Saturday, April 08, 2006

News Story
Associated Press

"Leak-Hating President As Leaker-In-Chief?"


WASHINGTON - President Bush insists a president "better mean what he says." Those words could return to haunt him.

After long denouncing leaks of all kinds, Bush is confronted with a statement — unchallenged by his aides — that he authorized a leak of classified material to undermine an Iraq war critic.

The allegation in the CIA leak case threatens the credibility of a president already falling in the polls, and it gives Democrats fresh material to accuse him of hypocrisy.

A reader may notice that I ordinarily stay out of the day to day political fighting here on CUANAS. It's just boring and stupid to me, like watching Soap Operas. But, I guess, in this case, I will have to actually think about the "Leak" case a bit.

Ok, here goes.

The President did not deny that he authorized the "leak" because he didn't authorize leaking Plame's name. In fact, as the President has the authority to classify, and declassify, information by his own orders, no revelation of any information can be defined as a leak anyway.

AP admits as much in the very article quoted:

As president, Bush has wide latitude to declassify material. And there was nothing in the legal papers filed by Special Counsel Patrick Fitzgerald to suggest Bush or Cheney did anything illegal, or had specifically authorized Libby to identify Plame.

But, in the following paragraphs, their "news" story goes here:

The latest flap comes as things seemed as if they could hardly get worse for the president and his Republican allies: Iraq, continued fallout over the botched Katrina response, the Dubai ports debacle, shortcomings in the new Medicare prescription drug program, the resignation of former House Majority Leader Tom DeLay and the collapse of a proposed immigration overhaul.

A new AP-Ipsos poll showed just 36 percent of the public approve of Bush's job performance, a low-water mark for his presidency.

Ok, so let's look at AP-Ipsos:

... if one were to judge by AP-Ipsos polling, one would have to conclude that American attitudes toward their President -- and indeed themselves! -- were beginning to seem positively… well, French.

AP press releases identify Ipsos coyly as an "international polling firm". Ipsos's own releases on its AP work describe the company as "a leading global survey-based market research company" -- as well as "non-partisan" and "objective".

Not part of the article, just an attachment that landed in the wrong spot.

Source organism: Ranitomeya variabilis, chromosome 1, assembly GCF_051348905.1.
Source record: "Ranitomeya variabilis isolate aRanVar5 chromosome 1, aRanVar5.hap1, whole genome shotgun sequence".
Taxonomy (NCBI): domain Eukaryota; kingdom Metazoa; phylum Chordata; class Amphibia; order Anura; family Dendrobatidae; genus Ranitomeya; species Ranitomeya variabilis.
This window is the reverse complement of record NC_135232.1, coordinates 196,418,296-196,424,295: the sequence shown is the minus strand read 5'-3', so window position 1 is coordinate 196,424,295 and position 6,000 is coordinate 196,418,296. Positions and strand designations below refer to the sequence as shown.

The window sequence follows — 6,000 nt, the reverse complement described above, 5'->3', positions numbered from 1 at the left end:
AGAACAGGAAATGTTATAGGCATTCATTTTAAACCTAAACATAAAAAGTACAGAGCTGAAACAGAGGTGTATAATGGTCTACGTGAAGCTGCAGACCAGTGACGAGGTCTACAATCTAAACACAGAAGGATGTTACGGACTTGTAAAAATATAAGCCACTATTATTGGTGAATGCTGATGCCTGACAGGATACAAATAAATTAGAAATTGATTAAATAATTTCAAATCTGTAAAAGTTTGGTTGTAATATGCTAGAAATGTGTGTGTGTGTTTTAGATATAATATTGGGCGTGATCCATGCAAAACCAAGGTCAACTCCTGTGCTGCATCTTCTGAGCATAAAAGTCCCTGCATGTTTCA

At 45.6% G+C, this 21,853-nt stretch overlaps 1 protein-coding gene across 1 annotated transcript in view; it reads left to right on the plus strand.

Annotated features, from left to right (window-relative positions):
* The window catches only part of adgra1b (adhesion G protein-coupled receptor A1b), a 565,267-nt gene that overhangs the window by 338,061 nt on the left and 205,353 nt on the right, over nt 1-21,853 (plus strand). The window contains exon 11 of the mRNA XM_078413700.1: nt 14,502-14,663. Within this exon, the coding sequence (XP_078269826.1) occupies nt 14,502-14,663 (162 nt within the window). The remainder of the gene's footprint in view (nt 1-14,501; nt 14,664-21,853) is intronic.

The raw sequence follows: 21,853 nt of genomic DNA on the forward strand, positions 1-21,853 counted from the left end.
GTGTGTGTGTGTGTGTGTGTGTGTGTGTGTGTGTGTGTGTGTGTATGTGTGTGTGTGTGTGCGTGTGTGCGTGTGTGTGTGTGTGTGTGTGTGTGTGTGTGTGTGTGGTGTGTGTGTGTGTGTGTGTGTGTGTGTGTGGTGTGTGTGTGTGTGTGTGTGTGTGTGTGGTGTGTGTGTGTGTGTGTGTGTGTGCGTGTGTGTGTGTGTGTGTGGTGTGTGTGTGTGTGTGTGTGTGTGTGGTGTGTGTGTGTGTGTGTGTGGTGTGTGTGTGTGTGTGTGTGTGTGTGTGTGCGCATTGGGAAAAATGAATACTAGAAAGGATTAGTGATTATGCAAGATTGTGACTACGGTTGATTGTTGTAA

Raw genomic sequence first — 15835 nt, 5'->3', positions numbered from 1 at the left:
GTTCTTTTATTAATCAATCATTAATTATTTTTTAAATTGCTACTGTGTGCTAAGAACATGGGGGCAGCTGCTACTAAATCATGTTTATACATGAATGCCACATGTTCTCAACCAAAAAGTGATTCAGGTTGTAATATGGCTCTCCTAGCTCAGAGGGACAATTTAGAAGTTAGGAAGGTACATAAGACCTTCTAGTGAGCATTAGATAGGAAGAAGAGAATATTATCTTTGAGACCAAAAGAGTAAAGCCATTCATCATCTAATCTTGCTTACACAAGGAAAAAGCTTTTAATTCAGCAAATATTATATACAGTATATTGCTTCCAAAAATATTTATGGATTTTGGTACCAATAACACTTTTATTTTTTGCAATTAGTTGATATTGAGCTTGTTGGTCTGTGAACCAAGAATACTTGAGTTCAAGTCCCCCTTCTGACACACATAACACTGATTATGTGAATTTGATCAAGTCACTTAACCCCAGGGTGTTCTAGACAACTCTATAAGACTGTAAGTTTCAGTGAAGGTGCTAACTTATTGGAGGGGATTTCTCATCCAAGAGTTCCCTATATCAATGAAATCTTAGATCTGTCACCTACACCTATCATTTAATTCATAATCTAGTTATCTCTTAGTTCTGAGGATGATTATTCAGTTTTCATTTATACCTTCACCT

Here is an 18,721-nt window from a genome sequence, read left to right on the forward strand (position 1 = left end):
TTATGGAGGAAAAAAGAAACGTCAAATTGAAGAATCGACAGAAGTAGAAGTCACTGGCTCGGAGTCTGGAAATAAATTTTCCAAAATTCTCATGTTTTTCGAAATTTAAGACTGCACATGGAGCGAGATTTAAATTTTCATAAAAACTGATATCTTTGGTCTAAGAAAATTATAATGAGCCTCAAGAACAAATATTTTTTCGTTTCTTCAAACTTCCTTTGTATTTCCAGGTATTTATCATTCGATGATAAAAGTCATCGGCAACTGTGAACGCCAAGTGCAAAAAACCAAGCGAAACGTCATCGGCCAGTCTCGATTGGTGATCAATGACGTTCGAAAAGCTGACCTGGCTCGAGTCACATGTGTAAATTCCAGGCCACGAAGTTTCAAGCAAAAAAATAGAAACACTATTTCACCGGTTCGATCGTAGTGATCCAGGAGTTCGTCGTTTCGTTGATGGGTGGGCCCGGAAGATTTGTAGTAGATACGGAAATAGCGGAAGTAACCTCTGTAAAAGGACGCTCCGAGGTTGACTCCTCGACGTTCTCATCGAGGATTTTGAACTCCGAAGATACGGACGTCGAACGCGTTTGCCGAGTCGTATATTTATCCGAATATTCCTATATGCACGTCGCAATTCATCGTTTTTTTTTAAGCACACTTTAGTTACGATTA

One would hardly expect them to say otherwise. But here is what neither AP nor Ipsos want Americans to know and assiduously avoid saying: Ipsos is a French polling firm. Not that this should matter per se. But AP and Ipsos undoubtedly fear that to many Americans it might or that, in light of the current climate of Franco-American relations, it might at least raise some doubts about Ipsos's impartiality and objectivity.

And what is worse: about this particular French polling firm, these doubts would be highly justified. On its home market, Ipsos is well known precisely for the unreliability of its polls and for being especially tight with the French political establishment.

Here's how a November 2001 profile in the French economics weekly l'Expansion described the cozy relationship of Ipsos co-President Jean-Marc Lech to the occupant of the Elysée Palace:

"During the two seven-year-terms of François Mitterrand, he was one of the advisors to the prince and he held open house at Copenhagen, the famous restaurant on the Champs Elysées not far from the "castle". Since he began working for Jacques Chirac, he has left the Champs and stays put in the XV arrondissement at lunchtime. Now, he merely delivers his confidential polls personally to the antechamber of the President.

According to the latest Ipsos financial report, a holding company controlled by Lech and his partner Didier Truchot controls 35 percent of Ipsos capital and nearly half of the voting rights in the firm.

Ipsos's international expansion in the late 1990s was, incidentally, largely financed by the Artémis investment group of French businessman François Pinault. This is the same Artémis and the same Pinault that were heavily implicated in the Executive Life fraud and that only avoided being indicted in US courts presumably through the intercession of Pinault's close personal friend Jacques Chirac and by coughing up some $185 million. Artémis sold its stake in Ipsos when the firm went public in 1999.

Notice, you had never heard of Ipsos. To start with, many of us do not believe "polls" anyway. But, we at least, do know the names of the polling companies. The most commonly used poll companies are Gallup and Zogby. But, it seems, when AP needs to really hit Bush hard, they trot out Ipsos.


Who killed J.R.? Did Carey marry Big? Has Luke cheated on Laura? Ipsos could probably take a poll and tell you. But, of course, they are probably too busy plotting their coup on the United States government.